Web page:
The dandelion roots are best harvested after the plants are two years old. Dig them up in the fall after the first frost since they are highest in inulin at that time, resulting in a sweeter taste and more nutrients. Alternatively, harvest them in late spring before they flower.
Obviously, once you harvest the roots of a dandelion plant, it will not grow back the following year unless you replant. If you are growing dandelions for both the roots and leaves, you might divide your site into four sections, taking the roots from one section in fall and replanting seeds in that section the following spring. The following fall, take the roots from another section.
Common Pests and Other Problems for Dandelions
Homeowners armed with toxic chemicals and fancy weed removers have not been able to conquer dandelions in lawns. That means it is no surprise that dandelions have very few garden pests that threaten their health or existence. With or without water, sun, shade or cultivated soil, dandelions keep popping out of the ground. However, there are a few problems for which to look out:
- Excess sun: Too much sun won't kill a dandelion, but it will make the leaves tough and bitter. Protect your plants by siting them where they get shade from the afternoon sun.
- Horses, cows, goats and sheep: Dandelions growing in fields provide supplemental forage for livestock. Your best defense against these herbivores is to keep them out of your garden area since they are likely to enjoy almost any crop you have growing there in addition to the dandelions.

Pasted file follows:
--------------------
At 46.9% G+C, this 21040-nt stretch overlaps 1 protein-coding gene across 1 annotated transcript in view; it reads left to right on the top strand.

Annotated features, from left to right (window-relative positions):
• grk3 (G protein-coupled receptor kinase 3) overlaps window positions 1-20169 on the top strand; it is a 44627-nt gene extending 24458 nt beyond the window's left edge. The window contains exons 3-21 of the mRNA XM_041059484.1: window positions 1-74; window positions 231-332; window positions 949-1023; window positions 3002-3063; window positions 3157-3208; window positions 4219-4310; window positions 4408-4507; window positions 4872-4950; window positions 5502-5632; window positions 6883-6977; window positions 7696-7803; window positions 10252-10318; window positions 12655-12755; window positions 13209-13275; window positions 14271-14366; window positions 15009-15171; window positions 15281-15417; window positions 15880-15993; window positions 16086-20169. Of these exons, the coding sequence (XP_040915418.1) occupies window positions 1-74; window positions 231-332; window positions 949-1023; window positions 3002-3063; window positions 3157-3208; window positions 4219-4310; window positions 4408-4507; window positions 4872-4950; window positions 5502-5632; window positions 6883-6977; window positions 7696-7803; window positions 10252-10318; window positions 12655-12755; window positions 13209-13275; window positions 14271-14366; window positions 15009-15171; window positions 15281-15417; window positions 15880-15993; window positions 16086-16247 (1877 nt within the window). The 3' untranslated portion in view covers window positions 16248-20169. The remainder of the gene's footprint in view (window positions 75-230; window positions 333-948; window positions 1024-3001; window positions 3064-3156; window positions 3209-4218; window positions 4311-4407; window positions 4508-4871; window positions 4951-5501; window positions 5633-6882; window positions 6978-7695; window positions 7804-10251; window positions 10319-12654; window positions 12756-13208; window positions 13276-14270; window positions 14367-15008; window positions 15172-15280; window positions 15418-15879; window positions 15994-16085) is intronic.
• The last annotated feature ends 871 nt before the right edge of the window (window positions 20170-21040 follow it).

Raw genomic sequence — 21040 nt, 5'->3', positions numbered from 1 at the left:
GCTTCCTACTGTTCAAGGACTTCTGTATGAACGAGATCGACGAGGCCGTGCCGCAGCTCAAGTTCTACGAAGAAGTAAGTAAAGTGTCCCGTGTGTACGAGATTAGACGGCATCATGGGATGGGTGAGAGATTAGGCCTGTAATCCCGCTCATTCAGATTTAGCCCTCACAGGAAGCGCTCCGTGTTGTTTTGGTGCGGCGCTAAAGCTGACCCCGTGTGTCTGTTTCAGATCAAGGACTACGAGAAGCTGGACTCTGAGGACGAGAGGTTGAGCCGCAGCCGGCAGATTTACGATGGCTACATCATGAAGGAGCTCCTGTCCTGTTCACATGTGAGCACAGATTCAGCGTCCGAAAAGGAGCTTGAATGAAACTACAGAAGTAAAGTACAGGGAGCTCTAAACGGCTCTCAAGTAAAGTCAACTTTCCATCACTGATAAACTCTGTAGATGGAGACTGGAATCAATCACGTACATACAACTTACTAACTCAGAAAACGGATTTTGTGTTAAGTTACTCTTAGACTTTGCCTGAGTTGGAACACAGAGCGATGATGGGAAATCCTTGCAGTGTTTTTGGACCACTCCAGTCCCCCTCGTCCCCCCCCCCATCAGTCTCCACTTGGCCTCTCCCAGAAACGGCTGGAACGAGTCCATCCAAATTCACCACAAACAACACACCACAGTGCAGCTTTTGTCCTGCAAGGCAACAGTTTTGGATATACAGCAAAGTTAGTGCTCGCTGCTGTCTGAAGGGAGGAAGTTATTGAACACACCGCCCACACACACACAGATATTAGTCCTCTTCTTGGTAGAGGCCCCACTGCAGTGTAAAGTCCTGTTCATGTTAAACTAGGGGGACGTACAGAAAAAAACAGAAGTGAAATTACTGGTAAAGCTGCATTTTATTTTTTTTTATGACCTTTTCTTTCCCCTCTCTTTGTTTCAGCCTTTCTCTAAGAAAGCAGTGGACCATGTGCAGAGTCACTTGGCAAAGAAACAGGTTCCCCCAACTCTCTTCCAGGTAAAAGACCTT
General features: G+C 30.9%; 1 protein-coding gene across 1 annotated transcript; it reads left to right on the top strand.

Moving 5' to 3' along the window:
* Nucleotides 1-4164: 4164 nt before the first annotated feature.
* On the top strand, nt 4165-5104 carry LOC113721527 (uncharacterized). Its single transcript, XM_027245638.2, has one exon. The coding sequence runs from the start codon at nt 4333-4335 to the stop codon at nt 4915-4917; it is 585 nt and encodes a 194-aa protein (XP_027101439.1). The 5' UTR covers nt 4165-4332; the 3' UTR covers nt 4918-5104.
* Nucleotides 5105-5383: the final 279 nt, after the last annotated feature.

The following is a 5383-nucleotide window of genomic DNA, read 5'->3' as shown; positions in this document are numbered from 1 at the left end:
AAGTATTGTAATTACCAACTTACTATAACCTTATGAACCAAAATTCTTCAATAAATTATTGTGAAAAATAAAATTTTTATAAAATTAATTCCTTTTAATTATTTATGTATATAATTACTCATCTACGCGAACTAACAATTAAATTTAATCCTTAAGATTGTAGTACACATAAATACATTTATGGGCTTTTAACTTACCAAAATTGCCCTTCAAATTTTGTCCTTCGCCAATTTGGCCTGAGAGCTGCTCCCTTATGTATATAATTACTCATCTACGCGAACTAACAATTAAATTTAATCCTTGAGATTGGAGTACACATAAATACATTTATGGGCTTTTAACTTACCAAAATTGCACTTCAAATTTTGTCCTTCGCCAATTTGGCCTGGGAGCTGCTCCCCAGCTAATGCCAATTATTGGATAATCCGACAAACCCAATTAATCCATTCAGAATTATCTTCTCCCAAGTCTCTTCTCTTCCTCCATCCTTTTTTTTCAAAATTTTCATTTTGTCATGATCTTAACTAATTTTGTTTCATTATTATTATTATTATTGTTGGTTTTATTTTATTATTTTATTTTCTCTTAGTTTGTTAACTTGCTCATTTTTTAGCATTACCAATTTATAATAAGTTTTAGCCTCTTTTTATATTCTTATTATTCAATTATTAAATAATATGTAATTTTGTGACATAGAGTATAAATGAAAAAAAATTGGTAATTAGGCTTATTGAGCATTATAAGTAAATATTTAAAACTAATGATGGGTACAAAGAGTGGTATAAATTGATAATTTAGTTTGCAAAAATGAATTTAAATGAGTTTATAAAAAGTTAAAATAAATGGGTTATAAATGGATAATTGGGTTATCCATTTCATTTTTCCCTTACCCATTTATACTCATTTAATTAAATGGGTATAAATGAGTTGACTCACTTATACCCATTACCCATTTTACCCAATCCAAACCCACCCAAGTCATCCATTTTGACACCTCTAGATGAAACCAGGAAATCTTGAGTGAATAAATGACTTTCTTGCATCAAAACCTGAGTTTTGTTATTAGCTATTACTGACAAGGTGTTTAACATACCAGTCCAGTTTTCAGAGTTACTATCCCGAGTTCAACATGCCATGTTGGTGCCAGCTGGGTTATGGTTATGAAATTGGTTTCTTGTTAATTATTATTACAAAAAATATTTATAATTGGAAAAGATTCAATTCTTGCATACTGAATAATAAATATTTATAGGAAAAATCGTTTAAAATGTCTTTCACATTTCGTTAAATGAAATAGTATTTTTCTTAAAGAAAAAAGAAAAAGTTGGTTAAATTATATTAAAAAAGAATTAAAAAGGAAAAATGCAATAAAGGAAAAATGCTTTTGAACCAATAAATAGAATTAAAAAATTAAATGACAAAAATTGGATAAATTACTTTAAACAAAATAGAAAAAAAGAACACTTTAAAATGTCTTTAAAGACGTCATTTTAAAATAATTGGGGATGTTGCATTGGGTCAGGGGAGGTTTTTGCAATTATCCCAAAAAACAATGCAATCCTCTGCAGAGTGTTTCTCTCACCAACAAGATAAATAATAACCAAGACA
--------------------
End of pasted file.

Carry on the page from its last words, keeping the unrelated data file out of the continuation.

- Common cockchafer: This insect pest spends the early part of its life cycle — the first three years — as a grub. During this stage, it lives underground and eats the roots of different plants. This voracious pest's favorite meal is dandelion roots. However, you don't have to worry about the cockchafer since the dandelion once again shows what resiliency means.
Dandelion roots produce a bitter substance called latex that fends off the pests. The latex contains one substance that inhibits the growth of the cockchafer grub.
- Ruby tiger moth larvae: These caterpillars love to feed on dandelion leaves. They are large enough that you'll be able to spot them and pick them off your plants by hand.
Common Diseases for Dandelions
Powdery mildew is a fungal disease that attacks dandelions just like other garden plants. It shows up as a white powder on the foliage. Deal with this problem by spraying the plants with neem oil. Better yet, eliminate the problem by not getting irrigation water on the dandelion leaves.
- West Virginia University Extension Service: Dandelions
- University of Missouri Integrated Pest Management: The Lowly Dandelion
- University of California Integrated Pest Management: Dandelion
- Herbs With Rosalee: Dandelion Herb Benefits
- University of Maryland Extension: Dandelion
- Wild Foods Home Garden: Dandelion
- Phys.org: The Dandelion Uses Latex to Protect Its Roots Against Insect Feeding
From Alaska to California, from France's Basque Country to Mexico's Pacific Coast, Teo Spengler has dug the soil, planted seeds and helped trees, flowers and veggies thrive. A professional writer and consummate gardener, Spengler has written about home and garden for Gardening Know How, San Francisco Chronicle, Gardening Guide and Go Banking Rates. She earned a BA from U.C. Santa Cruz, a law degree from U.C. Berkeley's Boalt Hall, and an MA and MFA from San Francisco State. She currently divides her life between San Francisco and southwestern France.